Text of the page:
Interrogating the lungs through wearable fabric electronics
Author(s)Fung, Johnny(Johnny Z.)
Massachusetts Institute of Technology. Department of Mechanical Engineering.
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Lung disease such as pneumonia is one of the leading causes of mortality throughout the world. Currently, many screening techniques performed on the lungs are too expensive, cumbersome, not continuous, and not easily understood without proper medical training. Furthermore, with the pandemic of Covid-19, the demand of screening patients in a non-invasive method has skyrocketed. Stethoscopes require training to understand the abnormalities when listening to the sounds the body makes, also known as auscultation. In this thesis, we sought to develop a lightweight, flexible, wearable fabric that can perform auscultation on the lungs. These fibers were created using the thermal drawing process that allows the fibers to perform various functions depending on the materials used for the draw. The initial solution used a conductive fiber created by injecting a liquid metal into a hollow fiber. This was deemed inadequate as the fiber generated a lot of noise and was only capable of detecting respiratory rates on a body with minimal movement. With minimal movement, this destroyed the purpose of having the fiber be mobile and flexible. The second solution utilized a nanostructured piezoelectric fiber to listen to the sounds the body makes. The piezoelectric fiber was successfully able to detect the sound of a heartbeat, but the lung sounds were overwhelmed due to the loudness of the heart. These sounds were measured with the fiber placed on the chest. For future studies, the fiber will be placed in various locations on the body to determine the optimal location for auscultation of the lungs. Furthermore, the shape of the fiber network will be optimized, creating an amplifying effect in the direction of interest. This will be an attempt to minimize the noise coming from the heart and focus more on the sounds the lung makes.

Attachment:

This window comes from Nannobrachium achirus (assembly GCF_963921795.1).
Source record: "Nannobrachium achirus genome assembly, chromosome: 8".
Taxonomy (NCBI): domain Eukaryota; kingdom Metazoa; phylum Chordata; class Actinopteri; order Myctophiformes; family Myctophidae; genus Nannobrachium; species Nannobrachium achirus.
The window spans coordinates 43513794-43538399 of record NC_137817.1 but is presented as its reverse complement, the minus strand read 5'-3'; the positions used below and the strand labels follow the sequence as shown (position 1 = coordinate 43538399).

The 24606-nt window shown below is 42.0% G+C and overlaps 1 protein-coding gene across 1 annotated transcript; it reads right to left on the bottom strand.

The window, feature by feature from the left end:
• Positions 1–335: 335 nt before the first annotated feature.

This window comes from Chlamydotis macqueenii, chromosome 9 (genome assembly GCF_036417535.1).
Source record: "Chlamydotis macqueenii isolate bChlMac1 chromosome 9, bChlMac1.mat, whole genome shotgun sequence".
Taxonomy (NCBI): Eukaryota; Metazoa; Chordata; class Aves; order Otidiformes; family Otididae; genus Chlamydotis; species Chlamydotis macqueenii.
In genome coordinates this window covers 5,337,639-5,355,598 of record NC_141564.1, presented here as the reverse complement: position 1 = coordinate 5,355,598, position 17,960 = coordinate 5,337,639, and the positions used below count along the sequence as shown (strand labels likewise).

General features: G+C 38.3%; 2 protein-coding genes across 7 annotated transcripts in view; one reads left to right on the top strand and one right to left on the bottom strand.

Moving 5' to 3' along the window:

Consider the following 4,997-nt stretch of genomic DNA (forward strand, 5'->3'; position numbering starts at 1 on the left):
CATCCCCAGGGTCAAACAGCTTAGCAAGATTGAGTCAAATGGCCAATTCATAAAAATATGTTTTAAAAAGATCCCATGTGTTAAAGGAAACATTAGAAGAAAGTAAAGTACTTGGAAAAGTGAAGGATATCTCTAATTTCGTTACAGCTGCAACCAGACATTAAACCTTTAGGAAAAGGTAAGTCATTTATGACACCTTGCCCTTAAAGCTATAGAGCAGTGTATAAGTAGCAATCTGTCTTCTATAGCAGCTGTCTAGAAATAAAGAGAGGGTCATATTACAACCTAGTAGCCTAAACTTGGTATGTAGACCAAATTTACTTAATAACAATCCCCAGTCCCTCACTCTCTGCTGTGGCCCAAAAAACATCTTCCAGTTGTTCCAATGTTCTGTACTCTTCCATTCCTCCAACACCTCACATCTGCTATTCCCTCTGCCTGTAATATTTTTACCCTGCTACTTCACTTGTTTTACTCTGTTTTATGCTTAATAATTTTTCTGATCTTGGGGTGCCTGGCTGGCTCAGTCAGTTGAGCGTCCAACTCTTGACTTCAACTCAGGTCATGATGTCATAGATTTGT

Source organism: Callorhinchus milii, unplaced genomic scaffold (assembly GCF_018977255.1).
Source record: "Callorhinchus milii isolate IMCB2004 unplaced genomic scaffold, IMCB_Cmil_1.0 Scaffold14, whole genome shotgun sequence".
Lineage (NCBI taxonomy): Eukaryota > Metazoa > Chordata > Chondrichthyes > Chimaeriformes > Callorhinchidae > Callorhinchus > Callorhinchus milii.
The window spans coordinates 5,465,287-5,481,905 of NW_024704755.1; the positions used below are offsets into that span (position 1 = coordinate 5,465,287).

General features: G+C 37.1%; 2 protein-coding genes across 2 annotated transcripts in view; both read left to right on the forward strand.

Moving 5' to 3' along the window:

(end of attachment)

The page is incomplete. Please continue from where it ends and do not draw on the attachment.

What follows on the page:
Thesis: S.B., Massachusetts Institute of Technology, Department of Mechanical Engineering, May, 2020Cataloged from the official PDF of thesis.Includes bibliographical references (page 17).
DepartmentMassachusetts Institute of Technology. Department of Mechanical Engineering
Massachusetts Institute of Technology